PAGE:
Hard to Say Goodbye to Kenya

18 07 2011

By Nina Woolley

Rising Senior; Candidate for B.S. in Biology and Certificate in Global Health

The thoughts and opinions expressed in this blog post are my own, and they do not necessarily reflect the views of SOTENI Kenya or SOTENI International.

My last ten days in Kenya went by so quickly that I didn’t have the time to compose a new blog entry, but I wanted to wrap up my experience somehow. Now I am writing this blog entry from my home in the U.S., where I arrived four days ago. I spent the end of my SOTENI internship in Mbakalo, the rural community in Western Province that I described previously. There, I spent about half of every day visiting homes to conduct needs assessments in the SOTENI Dispensary catchment area, and I spent the other half of every day in the dispensary working with staff to gather information for the process and procedures manual.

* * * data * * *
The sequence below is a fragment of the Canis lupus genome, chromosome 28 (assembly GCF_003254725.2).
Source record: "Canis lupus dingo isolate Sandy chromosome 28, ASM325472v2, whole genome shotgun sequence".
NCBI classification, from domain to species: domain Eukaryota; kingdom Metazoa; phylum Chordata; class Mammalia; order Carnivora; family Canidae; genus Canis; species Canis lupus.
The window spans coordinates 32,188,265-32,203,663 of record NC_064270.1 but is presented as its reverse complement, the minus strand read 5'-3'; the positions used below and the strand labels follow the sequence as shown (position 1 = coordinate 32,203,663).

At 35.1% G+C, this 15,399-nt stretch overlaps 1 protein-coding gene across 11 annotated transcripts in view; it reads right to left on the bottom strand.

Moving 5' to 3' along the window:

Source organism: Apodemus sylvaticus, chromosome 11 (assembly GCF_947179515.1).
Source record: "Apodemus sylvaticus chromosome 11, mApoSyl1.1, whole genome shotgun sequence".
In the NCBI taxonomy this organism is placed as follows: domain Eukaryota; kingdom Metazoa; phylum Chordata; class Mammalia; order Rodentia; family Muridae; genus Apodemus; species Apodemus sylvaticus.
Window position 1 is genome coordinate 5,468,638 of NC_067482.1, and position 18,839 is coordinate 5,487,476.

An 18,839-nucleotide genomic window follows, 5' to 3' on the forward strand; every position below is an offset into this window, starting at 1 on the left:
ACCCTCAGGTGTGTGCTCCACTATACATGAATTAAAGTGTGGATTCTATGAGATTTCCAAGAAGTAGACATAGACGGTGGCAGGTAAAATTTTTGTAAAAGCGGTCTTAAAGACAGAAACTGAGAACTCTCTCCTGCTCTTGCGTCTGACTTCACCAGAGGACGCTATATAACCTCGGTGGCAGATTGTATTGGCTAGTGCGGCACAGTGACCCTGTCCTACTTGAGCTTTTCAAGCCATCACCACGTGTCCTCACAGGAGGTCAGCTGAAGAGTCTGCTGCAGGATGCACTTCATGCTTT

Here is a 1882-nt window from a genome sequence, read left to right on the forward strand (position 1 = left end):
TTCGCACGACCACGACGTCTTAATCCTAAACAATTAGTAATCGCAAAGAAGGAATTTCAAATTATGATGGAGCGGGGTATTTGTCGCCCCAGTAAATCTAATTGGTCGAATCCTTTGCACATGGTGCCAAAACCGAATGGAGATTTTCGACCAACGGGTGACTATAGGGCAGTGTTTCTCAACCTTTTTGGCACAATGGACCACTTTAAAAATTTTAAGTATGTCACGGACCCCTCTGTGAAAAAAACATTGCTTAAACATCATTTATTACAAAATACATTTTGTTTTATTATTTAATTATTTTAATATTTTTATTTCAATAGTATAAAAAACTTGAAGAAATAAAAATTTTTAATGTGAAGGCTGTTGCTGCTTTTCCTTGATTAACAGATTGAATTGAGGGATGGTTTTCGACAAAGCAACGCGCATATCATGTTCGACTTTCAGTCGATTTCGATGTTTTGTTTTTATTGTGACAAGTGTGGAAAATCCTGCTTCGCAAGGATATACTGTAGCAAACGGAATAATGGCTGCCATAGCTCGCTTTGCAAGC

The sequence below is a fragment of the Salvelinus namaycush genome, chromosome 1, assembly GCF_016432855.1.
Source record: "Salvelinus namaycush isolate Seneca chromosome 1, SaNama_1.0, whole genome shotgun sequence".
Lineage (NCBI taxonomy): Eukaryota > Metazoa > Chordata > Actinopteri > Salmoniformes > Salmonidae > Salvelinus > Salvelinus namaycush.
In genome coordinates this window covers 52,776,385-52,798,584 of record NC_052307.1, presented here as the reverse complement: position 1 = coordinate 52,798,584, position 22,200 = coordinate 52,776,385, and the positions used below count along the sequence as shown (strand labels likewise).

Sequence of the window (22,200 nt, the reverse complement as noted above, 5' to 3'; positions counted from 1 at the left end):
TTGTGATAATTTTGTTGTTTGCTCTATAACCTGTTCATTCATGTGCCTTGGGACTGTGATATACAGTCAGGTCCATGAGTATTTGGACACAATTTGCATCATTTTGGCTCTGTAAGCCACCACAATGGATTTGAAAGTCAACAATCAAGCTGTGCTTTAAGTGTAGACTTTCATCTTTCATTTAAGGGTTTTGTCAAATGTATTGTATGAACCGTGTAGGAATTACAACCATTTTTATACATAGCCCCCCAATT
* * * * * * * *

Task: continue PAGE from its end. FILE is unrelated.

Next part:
We conducted the needs assessment with the help of two types of SOTENI community health workers, AIDS Barefoot Doctors (ABDs) and Traditional Birth Attendants (TBAs). The ABDs and TBAs served as excellent guides and translators, and we liked getting to know them better while doing this survey, too. Going from home to home during the needs assessment was both enlightening and unsatisfying. I loved the opportunity to catch a glimpse into the lives of the people I was interviewing, and I hope that the information collected will help prioritize the next stages of development of the dispensary, but the 20-30 minutes spent with each person felt much too brief! I would have loved to be able to spend more time with each person and learn more about their personal narratives. Still, I suppose that in data collection it is neither possible nor advisable to develop a connection with each community member interviewed. By the time I left we had visited 99 homes, and what I’m left with is a blur of faces, homes and stories, punctuated by a few particular faces and stories I’ll remember.